Date of Original Version
Abstract or Table of Contents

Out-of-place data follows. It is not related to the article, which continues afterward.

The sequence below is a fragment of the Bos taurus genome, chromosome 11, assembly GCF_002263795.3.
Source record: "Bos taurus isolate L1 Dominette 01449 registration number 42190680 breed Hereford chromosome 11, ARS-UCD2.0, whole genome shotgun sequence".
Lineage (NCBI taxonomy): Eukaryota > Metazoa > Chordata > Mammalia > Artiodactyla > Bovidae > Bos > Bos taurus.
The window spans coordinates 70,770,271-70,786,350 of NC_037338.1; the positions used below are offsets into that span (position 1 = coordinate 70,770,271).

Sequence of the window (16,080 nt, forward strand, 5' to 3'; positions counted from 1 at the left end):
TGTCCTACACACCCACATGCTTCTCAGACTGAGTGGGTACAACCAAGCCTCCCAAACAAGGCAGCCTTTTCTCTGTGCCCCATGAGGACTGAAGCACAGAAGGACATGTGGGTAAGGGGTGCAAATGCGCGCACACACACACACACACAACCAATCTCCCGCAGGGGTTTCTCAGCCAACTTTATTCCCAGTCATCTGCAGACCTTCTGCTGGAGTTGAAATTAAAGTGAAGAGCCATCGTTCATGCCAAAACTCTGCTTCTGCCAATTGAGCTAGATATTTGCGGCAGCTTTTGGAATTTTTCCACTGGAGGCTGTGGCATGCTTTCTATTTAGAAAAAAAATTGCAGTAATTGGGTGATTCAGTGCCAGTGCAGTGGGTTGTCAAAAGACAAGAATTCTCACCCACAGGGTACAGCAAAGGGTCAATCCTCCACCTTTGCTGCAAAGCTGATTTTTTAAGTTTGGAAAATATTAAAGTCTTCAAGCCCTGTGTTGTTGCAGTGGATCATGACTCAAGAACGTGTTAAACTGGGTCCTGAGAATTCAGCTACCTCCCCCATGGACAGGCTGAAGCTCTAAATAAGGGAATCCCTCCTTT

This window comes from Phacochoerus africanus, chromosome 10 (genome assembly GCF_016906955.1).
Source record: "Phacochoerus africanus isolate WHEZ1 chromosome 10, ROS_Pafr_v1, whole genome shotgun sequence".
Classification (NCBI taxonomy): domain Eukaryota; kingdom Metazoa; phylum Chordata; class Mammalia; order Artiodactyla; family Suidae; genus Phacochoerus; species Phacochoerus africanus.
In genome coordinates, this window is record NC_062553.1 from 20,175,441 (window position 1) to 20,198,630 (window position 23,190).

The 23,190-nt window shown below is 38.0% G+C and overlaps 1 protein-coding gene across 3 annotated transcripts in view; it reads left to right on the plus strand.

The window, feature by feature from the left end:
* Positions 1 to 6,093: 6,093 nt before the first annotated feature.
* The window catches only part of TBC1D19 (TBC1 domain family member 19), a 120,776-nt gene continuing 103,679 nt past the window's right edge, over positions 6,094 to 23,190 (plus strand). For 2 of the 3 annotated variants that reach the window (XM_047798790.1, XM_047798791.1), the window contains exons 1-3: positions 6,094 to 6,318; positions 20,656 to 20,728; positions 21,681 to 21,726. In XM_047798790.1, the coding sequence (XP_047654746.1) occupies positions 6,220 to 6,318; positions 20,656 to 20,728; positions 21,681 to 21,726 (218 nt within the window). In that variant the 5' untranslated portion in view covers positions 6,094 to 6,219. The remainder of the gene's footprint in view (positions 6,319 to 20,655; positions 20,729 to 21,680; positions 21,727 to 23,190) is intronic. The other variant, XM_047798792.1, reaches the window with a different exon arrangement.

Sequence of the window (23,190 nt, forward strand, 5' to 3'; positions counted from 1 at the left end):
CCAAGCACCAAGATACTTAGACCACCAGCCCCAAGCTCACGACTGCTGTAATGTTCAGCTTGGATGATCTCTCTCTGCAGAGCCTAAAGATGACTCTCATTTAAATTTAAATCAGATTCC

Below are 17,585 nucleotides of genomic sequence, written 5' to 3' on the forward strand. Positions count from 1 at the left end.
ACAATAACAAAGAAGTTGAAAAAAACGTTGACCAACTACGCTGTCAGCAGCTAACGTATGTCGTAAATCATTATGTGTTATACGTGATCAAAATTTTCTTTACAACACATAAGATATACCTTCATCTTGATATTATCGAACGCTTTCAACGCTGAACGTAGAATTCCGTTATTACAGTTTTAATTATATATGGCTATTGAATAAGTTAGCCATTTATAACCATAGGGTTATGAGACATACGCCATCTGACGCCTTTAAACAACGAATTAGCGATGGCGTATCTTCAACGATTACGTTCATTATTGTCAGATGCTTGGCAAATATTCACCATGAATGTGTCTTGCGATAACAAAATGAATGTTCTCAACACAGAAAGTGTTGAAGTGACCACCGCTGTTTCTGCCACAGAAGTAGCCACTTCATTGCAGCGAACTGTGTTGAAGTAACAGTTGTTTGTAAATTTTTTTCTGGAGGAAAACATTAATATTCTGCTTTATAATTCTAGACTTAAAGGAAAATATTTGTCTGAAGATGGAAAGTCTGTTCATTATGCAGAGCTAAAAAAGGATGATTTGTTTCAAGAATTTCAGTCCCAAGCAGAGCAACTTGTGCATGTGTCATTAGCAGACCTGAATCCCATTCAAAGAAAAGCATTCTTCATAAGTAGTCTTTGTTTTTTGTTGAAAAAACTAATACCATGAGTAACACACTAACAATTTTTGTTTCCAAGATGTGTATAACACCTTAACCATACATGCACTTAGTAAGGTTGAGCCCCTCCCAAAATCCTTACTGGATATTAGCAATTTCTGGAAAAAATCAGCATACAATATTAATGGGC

Distributed Denial-of-Service (DDoS) attacks typically originate from exploited endhosts controlled by a remote attacker. Current network-based DDoS defenses can only filter out malicious traffic based on the traffic’s inherent properties; they cannot filter based on properties of the endhost that generated the traffic. We observe that the identity of the code that has generated a packet offers powerful predicates for filtering, and we develop a secure, general architecture, Assayer, for in-network filtering based on endhost properties. Our proposed Assayer architecture leverages hardwarebased attestation mechanisms to enable legitimate endhosts to embed secure proofs of code identity in packets. Receivers can specify traffic policies, which are enforced by on-path prioritizers. We design Assayer to achieve scalability, efficiency, and incremental deployability. We implement and evaluate a basic Assayer prototype and find that the perceived application overhead, felt only during periods of significant network congestion, is less than 12%. Our simulations indicate that our architecture, even when deployed only at the victim’s ISP, provides excellent protection against a botnet of 100,000 attacking hosts.